Virtual learning yields changes in test taking



Marilyn Palacios staff writer
Nick Kay staff writer
Unlike the days when students were surrounded by their classmates as the teacher supervised during a test, many Beverly Hills Unified School District (BHUSD) teachers  have been “brainstorming” new ways to evaluate their students. 
English and Special Ed teacher Necha Vachhani opted for a more project based curriculum so students get to be more creative. 
Vachhani is currently reading Shakespeare with both her freshman and sophomore students. Her most recent project gives students the ability to use online research but it also requires their understanding of the material.
“I am having them make their own movie adaptation, so they can rewrite [Romeo and Juliet]. They get to choose the actors in their versions and justify why that person fits into the character they chose. That way they are analyzing the original characters in the play and relate them to actors they know,” Ms. V said.
Junior Lior Navon has a few teachers who are utilizing oral tests with the intention to make sure each student is present and retaining the information they should be learning during class. 
“For Spanish, we have oral quizzes, and the teacher got really mad because some of my classmates look at their [Spanish] book while taking the oral quiz,” Navon said.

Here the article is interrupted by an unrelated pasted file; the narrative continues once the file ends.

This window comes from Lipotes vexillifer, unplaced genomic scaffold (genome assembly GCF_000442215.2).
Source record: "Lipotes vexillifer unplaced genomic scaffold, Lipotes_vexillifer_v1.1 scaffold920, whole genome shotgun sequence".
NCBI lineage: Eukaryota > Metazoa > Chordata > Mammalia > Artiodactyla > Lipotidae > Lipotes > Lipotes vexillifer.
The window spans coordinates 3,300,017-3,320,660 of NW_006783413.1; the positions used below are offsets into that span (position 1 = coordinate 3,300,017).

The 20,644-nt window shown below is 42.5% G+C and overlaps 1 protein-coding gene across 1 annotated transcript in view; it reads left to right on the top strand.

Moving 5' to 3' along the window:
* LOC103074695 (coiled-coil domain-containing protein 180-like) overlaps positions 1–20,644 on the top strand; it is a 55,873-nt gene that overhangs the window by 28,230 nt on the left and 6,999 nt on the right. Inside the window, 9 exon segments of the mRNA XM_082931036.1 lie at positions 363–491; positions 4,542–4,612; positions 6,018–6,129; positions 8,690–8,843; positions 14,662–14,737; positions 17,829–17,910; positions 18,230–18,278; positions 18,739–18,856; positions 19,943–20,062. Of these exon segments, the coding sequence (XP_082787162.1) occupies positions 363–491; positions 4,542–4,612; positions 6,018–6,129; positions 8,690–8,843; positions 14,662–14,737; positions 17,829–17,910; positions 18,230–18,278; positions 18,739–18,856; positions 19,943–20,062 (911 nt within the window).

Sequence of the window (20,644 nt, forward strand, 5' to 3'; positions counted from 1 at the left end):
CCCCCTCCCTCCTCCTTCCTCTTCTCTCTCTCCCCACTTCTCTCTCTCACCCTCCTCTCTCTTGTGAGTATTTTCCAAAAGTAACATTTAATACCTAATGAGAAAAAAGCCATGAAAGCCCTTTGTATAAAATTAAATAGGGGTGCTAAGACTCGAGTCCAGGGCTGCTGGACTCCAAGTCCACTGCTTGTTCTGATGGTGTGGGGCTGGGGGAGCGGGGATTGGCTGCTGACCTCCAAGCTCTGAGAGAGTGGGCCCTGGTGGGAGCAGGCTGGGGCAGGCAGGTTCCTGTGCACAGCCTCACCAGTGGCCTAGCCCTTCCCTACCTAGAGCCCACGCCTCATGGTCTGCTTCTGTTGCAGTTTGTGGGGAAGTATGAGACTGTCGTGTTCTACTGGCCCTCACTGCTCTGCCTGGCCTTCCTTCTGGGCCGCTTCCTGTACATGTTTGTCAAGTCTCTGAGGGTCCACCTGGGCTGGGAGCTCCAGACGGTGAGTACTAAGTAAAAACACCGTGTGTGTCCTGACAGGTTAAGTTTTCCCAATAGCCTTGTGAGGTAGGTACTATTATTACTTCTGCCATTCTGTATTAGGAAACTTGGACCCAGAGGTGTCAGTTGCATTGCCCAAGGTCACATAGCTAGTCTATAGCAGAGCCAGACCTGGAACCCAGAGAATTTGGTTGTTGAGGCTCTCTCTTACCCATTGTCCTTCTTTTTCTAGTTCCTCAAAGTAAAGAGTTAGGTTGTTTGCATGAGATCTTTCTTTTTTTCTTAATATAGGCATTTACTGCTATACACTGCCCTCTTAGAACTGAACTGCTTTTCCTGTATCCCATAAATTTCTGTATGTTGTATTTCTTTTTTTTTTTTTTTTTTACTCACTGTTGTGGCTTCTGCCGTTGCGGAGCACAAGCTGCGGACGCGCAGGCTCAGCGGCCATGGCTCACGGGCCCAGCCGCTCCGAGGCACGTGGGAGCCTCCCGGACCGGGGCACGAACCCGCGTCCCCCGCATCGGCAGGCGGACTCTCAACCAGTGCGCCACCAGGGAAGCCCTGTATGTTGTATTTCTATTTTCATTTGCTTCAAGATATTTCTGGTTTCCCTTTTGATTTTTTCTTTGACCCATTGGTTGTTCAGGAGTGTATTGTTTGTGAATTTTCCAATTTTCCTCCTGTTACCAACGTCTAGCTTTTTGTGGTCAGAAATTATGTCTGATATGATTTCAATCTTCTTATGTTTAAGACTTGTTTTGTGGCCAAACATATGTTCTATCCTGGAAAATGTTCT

Junior Juha Kim takes her Physics class quizzes and tests online through Apexlearning, a website that allows students to work at their own pace. The different dynamics in class that come with taking tests online are apparent to Kim. 
“They tell us, ‘Ok, it’s almost time for the quiz, open your study guides. If you have notes on the side, open it up as well if you want.’ It’s funny to me because usually teachers hate it when you even think about cheating,” Kim said.
Ms. V touches on the reality of students’ easy access to outside resources while testing at home.
“I know there are ways teachers can lock the browsers but I’m pretty sure you can go around it if you use a different window. Or most students have your phones,” Vachhani said.
The decision to utilize websites like Google Forms, Newsela, Edpuzzle, and others is up to each individual teacher. Go Formative is a website Navon explains his English teacher, Ms. V,  uses for multiple choice tests. It is a live interactive website where teachers have the option to create tests or use test templates to give students and see the answers students input. 
While there are dozens of similarly designed websites to test students with from home, some teachers decided to eliminate tests and quizzes altogether. The Engineering Aerospace class follows this model and this year they are beginning to adapt to the teachers new no-testing code.
“We haven’t had any tests or quizzes yet, we actually aren’t going to take any,” Navon said. “We just have a bunch of assignments to complete. I learn a lot from them.” 
Navon mentioned he “doesn’t really care” about not having tests because he “knows this year is difficult for everyone, and it should be modified as to how teachers think best of the situation.”
Spanish teacher José Peixoto chose to do oral quizzes, and “it’s a very complex situation.” 
“It is very hard on us, we [teachers] have to work three to four times harder [than normal] and the level of stress is very high. The students are not motivated to study… The most important thing is that students and teachers are working towards a common goal which is a good education for Beverly Hills High school,” Peixoto said.